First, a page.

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Cancer Catching Pen Foils Fraudulent Fish

by Ahmad
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During a recruiting visit to the University of Texas at Austin, Abby Gatmaitan learned about the cancer catching pen. MasSpec was a device that could detect tumors on contact. Immediately, she knew that’s what she wanted to study. Her first realization was that the pen could classify human tissue not long after joining the lab. Most likely, it could also be used to classify animal tissue.

In this particular case, Gatmaitan had a good hunch and it paid off. Using the tip of the pen to touch a raw meat or fish sample was able to help her identify the species correctly. Her study appeared in the Journal of Agricultural and Food Chemistry this spring. Each of the five samples took less than 15 seconds to scan with the device. 

Each of the five samples was approximately the size of a pen tip. This tool provides results about 720 times faster than a popular meat testing technique called polymerase chain reaction (PCR). Additionally, it was a lot easier to use. Scientists could use it to tackle a global conservation issue: mislabeled seafood.

What is Driving Seafood Fraud?

A restaurant diner who orders expensive seafood may be a victim of seafood fraud as well. A plate of tilefish was served alongside wild-caught red snapper. Environmental destruction also results from such practices. 

Poorly managed fisheries can harm local ecosystems when mislabeled fish are available. It is possible to label a fish incorrectly. A different geographical location is falsely claimed to have been where it was caught. A catch is sold for more than its market value in order to evade conservation laws.

There is a wide spread of the problem. Around 8 percent of food products are mislabeled according to a 2019 study in Biological Conservation. Fraud is more common with certain fish than others. One study by Oceana studied species known for being mislabeled. In the case of snapper and tuna, 87 and 59 percent, respectively, were mislabelled.

How Can You Tell If Fish Are Fake?

Before mislabeling fish reaches consumers, government inspectors, including those from the United States FDA, will inspect the product. It must be possible to test the authenticity of a sample’s claimed species and origin. Furthermore, such testing allows watchdog organizations to stamp ecolabels on verified fish packaging.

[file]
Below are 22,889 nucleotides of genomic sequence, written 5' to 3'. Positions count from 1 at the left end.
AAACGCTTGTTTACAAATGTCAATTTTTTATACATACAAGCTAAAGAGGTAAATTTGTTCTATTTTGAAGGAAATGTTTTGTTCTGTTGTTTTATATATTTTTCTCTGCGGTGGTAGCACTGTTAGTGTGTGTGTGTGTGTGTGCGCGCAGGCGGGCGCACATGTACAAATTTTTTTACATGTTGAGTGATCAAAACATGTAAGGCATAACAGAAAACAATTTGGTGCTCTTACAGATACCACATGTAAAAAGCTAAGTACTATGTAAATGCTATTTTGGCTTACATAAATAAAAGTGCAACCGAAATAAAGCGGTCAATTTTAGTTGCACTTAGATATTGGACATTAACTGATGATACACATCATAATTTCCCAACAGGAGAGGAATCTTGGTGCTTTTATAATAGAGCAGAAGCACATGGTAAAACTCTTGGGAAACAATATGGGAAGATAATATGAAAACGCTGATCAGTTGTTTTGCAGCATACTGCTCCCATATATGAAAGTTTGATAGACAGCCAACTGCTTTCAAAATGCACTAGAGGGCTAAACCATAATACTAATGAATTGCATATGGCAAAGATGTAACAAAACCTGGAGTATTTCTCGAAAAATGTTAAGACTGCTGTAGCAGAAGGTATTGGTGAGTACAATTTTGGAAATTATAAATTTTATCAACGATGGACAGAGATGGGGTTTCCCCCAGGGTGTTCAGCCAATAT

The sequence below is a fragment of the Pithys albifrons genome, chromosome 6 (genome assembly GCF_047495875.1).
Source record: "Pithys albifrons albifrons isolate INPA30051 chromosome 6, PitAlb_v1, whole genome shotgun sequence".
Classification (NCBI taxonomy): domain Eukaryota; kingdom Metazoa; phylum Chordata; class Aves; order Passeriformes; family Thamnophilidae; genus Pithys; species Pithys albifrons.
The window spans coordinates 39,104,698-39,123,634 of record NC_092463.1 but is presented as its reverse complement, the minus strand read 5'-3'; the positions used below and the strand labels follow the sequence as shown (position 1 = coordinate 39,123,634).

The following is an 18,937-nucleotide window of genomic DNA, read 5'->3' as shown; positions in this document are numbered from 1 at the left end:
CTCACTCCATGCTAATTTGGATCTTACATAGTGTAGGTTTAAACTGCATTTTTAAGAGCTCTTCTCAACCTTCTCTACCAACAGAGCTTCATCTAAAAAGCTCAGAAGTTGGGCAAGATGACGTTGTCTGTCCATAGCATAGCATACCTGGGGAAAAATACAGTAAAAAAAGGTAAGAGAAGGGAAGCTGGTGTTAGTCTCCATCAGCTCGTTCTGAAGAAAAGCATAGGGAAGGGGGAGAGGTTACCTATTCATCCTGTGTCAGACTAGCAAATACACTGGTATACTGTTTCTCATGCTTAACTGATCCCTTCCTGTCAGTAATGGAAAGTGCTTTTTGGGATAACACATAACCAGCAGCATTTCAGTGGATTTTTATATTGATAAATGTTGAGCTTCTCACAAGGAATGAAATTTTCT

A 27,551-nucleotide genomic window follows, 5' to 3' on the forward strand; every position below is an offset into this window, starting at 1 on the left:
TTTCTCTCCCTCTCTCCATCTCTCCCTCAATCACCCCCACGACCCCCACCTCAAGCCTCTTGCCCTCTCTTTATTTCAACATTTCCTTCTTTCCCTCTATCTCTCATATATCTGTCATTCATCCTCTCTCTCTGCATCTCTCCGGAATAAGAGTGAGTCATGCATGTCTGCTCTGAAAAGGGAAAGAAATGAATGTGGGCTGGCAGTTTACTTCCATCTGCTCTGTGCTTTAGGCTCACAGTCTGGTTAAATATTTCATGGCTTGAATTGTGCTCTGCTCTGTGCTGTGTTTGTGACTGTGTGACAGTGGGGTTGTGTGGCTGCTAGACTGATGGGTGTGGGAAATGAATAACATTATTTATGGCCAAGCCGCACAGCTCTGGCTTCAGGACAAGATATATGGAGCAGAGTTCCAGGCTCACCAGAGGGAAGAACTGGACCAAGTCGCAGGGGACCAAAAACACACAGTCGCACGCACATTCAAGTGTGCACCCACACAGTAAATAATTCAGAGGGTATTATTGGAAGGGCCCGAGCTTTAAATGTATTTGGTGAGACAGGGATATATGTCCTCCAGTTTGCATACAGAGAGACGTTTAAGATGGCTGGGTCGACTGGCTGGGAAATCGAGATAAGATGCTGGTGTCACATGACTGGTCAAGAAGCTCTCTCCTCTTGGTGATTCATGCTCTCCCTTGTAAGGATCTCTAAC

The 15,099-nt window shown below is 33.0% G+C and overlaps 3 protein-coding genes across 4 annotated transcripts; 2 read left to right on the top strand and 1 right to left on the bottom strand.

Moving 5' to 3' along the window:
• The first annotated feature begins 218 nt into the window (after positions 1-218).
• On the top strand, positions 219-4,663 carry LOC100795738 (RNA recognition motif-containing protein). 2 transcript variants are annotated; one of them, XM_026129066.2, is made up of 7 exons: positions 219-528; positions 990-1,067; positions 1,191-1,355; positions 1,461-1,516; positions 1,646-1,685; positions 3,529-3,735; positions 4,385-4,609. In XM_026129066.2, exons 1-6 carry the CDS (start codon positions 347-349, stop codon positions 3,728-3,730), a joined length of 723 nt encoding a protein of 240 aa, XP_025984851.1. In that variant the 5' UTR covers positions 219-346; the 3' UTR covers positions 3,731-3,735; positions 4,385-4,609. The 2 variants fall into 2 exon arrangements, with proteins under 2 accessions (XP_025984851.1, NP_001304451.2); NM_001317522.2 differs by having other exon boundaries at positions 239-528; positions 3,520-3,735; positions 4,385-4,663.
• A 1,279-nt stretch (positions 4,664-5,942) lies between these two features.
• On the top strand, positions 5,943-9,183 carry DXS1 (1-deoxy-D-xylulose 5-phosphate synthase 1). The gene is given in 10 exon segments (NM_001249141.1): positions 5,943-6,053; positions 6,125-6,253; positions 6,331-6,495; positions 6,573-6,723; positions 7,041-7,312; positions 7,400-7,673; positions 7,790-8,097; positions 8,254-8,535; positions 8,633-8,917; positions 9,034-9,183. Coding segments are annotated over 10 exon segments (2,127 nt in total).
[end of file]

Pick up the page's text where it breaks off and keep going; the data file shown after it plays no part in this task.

These ecolabels confirm that the seafood has been inspected. With pen technology, businesses can create something quickly and affordably. Natalie Hunter says scientific verification is necessary to identify what species it is. An organization that issues one of the most widely recognized eco-labels on the market today.

MasSpec Pen Device

An end of the MasSpec device has a thin tube that connects to it, looking like a swollen gray ballpoint pen. The instrument comes equipped with a mass spectrometer and a supply of solvents. 

At the grocery store, Gatmaitan used the pen’s tip to touch samples of fish that she purchased. An oil-based solvent sprayed onto the sample by the pen. We then refilled the pen, then passed it through the tube into the mass spectrometer.

A solvent was dissolved in each sample inside the machine, then the samples were vaporized. The ions formed from the chemical components in the samples. Magnetic fields bent the path of the ions beaming through them. 

Depending on its mass and electrical charge, each one would travel in a different direction. It would land on a detector plate based on its mass and electrical charge. It would take note of each ion’s location. A chemical analysis could done with the system.

As soon as the pen touched the fish, a hilly graph showing the compound amounts appeared on the machine’s screen. A fish’s diet and species determine its compound amounts. Various fish species have already been classified chemically. 

Using these profiles, Gatmaitan’s team trained the device’s computer. On a screen, it displays various fish species along with their graph shapes. These include halibut, cod, and sockeye salmon. Similar chemical profiles could used in the future to determine whether a fish has wild-caught or farmed.

What Is Dna Analysis And Why Is It Important?

DNA analysis is already a reliable technology in the commercial market, such as the MasSpec Pen. Katie Longo, a senior scientist at MSC, explains that a new technology like this will initially lack a robust data repository required for it to be accessible and verifiable. 

Nonetheless, Gatmaitan reports that several government labs interested in using the pen to test food, and UT researchers making it more field-friendly. The fish testing laboratories can connect their own mass spectrometers to the pen. 

It should also be compatible with existing portable machines, according to Gatmaitan and her colleagues. The system should be able to go anywhere. Currently, Gatmaitan and her colleagues are building up the database of chemical profiles of fish species. A mixed sample can tested or where a fish caught can determined.

Sockeye salmon and Atlantic salmon very easily mistaken for each other because they look very similar. Yet, their habitats differ, according to Gatmaitan. Further research needed to narrow it down further. Research might even reveal the source of the fish.

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